Elaine Thompson Hera, Queen of the Sprint, Lausanne, Switzerland, says she aimed to break the long-standing 100-meter record for women.
The Jamaicans won gold medals in both the 100m and 200m at the Tokyo Olympics last month, but made a bigger statement over the weekend at Eugene’s Prefontaine Classic, the second fastest 100m in history at a blazing speed of 10.54 seconds. I ran. ..
It brought her closer to the long-untouched 10.49 world record of Florence Griffith Joyner, set at the 1988 US Olympic Trials in Indianapolis. This could be even more threatened if the Diamond League circuit continues in Lausanne on Thursday.
“A few years ago I was asked if I could break that record, and I said it wasn’t possible,” Thompson-Hella said at a press conference Wednesday.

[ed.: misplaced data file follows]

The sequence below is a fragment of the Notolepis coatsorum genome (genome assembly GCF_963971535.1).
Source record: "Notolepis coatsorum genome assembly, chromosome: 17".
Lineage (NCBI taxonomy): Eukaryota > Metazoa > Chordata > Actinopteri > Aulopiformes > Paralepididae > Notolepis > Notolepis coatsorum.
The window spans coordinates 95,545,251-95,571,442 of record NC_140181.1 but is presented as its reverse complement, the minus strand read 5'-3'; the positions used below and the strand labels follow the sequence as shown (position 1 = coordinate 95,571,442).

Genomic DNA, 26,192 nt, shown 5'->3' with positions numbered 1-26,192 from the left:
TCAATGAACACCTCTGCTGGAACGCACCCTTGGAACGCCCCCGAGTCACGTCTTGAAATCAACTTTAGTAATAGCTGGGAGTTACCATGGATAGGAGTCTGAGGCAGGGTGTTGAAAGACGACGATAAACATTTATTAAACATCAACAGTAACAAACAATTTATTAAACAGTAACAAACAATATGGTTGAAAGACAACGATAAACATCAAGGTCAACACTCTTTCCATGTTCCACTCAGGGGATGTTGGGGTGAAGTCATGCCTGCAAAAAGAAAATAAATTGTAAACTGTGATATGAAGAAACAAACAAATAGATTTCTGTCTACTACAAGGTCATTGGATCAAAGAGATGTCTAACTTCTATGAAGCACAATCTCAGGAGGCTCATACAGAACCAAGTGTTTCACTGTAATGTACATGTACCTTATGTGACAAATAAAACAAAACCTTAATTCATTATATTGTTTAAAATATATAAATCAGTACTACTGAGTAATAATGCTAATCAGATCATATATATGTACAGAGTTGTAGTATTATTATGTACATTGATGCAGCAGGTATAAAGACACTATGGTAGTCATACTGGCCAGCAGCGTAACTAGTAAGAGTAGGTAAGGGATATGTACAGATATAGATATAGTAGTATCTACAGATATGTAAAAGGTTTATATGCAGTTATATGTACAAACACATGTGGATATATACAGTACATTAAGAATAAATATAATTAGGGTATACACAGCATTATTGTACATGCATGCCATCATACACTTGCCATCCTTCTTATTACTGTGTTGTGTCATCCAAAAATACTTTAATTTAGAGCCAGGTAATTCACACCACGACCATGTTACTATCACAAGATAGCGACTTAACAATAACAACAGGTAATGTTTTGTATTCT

“But when I run 10.54, it means it’s within reach, so it means anything is possible.”
Thompson Hella replays his rivalry with Jamaica’s Shelly-Ann Fraser Price. She finished second in Tokyo and Oregon on Saturday.
“Elaine is much closer than I am,” Fraser Price laughed when asked about the record.
“It’s good to be able to challenge a record that women have long thought was impossible to break, which speaks to the evolution of sprints,” she added.
“It’s really worth noting to be able to participate in or have that conversation. I think Lausanne is a very good course. I just got off the plane in 2019 and ran 10.7.”
34-year-old Fraser Price warned her young rival that Thursday’s race was not a natural conclusion, despite the shape of Thompson Hera.
“I’m definitely not running the best race yet. I’m working on different phases of the race. Hopefully I can put it together.
“Every time I step into the track I want to win, I’ve always said that it’s my goal to get there.”
“It’s exciting for you as an athlete, not only for the crowd, but also for you as an athlete, to ensure that the women you know set a fast time,” she added.